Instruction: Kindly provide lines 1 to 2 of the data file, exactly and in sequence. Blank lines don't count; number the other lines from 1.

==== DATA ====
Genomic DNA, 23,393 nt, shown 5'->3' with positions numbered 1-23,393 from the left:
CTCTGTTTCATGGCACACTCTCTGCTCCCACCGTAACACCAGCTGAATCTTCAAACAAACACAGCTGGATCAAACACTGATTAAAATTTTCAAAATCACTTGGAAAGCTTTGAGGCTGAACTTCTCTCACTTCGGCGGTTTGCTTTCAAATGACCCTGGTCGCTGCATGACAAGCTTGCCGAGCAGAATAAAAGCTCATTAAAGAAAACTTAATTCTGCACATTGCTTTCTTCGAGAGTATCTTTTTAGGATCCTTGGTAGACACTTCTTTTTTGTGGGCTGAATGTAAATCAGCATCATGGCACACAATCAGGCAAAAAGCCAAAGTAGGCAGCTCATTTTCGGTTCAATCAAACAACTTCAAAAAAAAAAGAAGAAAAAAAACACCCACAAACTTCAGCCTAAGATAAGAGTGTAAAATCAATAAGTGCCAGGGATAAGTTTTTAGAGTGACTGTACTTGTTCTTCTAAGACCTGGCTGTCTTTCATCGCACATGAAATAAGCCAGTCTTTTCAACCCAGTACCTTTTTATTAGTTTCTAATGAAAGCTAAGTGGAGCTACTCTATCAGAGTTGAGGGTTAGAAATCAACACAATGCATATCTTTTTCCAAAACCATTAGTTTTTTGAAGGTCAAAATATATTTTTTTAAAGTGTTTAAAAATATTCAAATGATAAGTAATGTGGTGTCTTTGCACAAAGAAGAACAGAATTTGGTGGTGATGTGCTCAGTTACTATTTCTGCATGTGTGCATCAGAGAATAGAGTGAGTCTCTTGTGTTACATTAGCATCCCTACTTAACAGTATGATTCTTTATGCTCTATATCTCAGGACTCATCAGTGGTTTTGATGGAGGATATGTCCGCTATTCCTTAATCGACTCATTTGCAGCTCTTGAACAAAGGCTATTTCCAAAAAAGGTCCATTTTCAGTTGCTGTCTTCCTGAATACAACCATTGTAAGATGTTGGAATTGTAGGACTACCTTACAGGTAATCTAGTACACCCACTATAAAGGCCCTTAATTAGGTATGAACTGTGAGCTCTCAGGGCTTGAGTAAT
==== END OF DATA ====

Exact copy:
Genomic DNA, 23,393 nt, shown 5'->3' with positions numbered 1-23,393 from the left:
CTCTGTTTCATGGCACACTCTCTGCTCCCACCGTAACACCAGCTGAATCTTCAAACAAACACAGCTGGATCAAACACTGATTAAAATTTTCAAAATCACTTGGAAAGCTTTGAGGCTGAACTTCTCTCACTTCGGCGGTTTGCTTTCAAATGACCCTGGTCGCTGCATGACAAGCTTGCCGAGCAGAATAAAAGCTCATTAAAGAAAACTTAATTCTGCACATTGCTTTCTTCGAGAGTATCTTTTTAGGATCCTTGGTAGACACTTCTTTTTTGTGGGCTGAATGTAAATCAGCATCATGGCACACAATCAGGCAAAAAGCCAAAGTAGGCAGCTCATTTTCGGTTCAATCAAACAACTTCAAAAAAAAAAGAAGAAAAAAAACACCCACAAACTTCAGCCTAAGATAAGAGTGTAAAATCAATAAGTGCCAGGGATAAGTTTTTAGAGTGACTGTACTTGTTCTTCTAAGACCTGGCTGTCTTTCATCGCACATGAAATAAGCCAGTCTTTTCAACCCAGTACCTTTTTATTAGTTTCTAATGAAAGCTAAGTGGAGCTACTCTATCAGAGTTGAGGGTTAGAAATCAACACAATGCATATCTTTTTCCAAAACCATTAGTTTTTTGAAGGTCAAAATATATTTTTTTAAAGTGTTTAAAAATATTCAAATGATAAGTAATGTGGTGTCTTTGCACAAAGAAGAACAGAATTTGGTGGTGATGTGCTCAGTTACTATTTCTGCATGTGTGCATCAGAGAATAGAGTGAGTCTCTTGTGTTACATTAGCATCCCTACTTAACAGTATGATTCTTTATGCTCTATATCTCAGGACTCATCAGTGGTTTTGATGGAGGATATGTCCGCTATTCCTTAATCGACTCATTTGCAGCTCTTGAACAAAGGCTATTTCCAAAAAAGGTCCATTTTCAGTTGCTGTCTTCCTGAATACAACCATTGTAAGATGTTGGAATTGTAGGACTACCTTACAGGTAATCTAGTACACCCACTATAAAGGCCCTTAATTAGGTATGAACTGTGAGCTCTCAGGGCTTGAGTAAT